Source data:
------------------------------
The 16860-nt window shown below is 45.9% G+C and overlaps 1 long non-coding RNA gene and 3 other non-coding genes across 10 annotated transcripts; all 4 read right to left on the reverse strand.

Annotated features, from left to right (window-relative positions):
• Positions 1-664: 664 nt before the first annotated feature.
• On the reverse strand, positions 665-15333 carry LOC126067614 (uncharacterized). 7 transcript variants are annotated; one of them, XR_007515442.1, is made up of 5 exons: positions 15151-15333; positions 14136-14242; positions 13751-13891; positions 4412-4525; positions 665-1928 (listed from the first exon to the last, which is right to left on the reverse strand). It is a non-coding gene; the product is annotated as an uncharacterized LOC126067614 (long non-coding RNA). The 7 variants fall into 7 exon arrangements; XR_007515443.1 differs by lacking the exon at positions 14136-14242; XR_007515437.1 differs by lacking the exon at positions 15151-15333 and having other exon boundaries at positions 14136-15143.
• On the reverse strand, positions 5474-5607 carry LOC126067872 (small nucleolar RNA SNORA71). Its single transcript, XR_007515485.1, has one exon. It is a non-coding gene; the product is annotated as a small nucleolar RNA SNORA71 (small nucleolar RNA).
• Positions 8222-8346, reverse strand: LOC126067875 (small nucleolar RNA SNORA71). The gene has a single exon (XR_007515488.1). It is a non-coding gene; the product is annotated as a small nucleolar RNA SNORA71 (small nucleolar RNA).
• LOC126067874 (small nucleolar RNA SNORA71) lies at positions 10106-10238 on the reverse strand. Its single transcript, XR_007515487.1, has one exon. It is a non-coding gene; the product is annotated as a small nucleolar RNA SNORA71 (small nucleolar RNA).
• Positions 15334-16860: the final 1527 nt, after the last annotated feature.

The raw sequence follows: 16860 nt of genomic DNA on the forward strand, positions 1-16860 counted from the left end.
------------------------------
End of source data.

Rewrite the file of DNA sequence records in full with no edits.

The 16860-nt window shown below is 45.9% G+C and overlaps 1 long non-coding RNA gene and 3 other non-coding genes across 10 annotated transcripts; all 4 read right to left on the reverse strand.

Annotated features, from left to right (window-relative positions):
• Positions 1-664: 664 nt before the first annotated feature.
• On the reverse strand, positions 665-15333 carry LOC126067614 (uncharacterized). 7 transcript variants are annotated; one of them, XR_007515442.1, is made up of 5 exons: positions 15151-15333; positions 14136-14242; positions 13751-13891; positions 4412-4525; positions 665-1928 (listed from the first exon to the last, which is right to left on the reverse strand). It is a non-coding gene; the product is annotated as an uncharacterized LOC126067614 (long non-coding RNA). The 7 variants fall into 7 exon arrangements; XR_007515443.1 differs by lacking the exon at positions 14136-14242; XR_007515437.1 differs by lacking the exon at positions 15151-15333 and having other exon boundaries at positions 14136-15143.
• On the reverse strand, positions 5474-5607 carry LOC126067872 (small nucleolar RNA SNORA71). Its single transcript, XR_007515485.1, has one exon. It is a non-coding gene; the product is annotated as a small nucleolar RNA SNORA71 (small nucleolar RNA).
• Positions 8222-8346, reverse strand: LOC126067875 (small nucleolar RNA SNORA71). The gene has a single exon (XR_007515488.1). It is a non-coding gene; the product is annotated as a small nucleolar RNA SNORA71 (small nucleolar RNA).
• LOC126067874 (small nucleolar RNA SNORA71) lies at positions 10106-10238 on the reverse strand. Its single transcript, XR_007515487.1, has one exon. It is a non-coding gene; the product is annotated as a small nucleolar RNA SNORA71 (small nucleolar RNA).
• Positions 15334-16860: the final 1527 nt, after the last annotated feature.

The raw sequence follows: 16860 nt of genomic DNA on the forward strand, positions 1-16860 counted from the left end.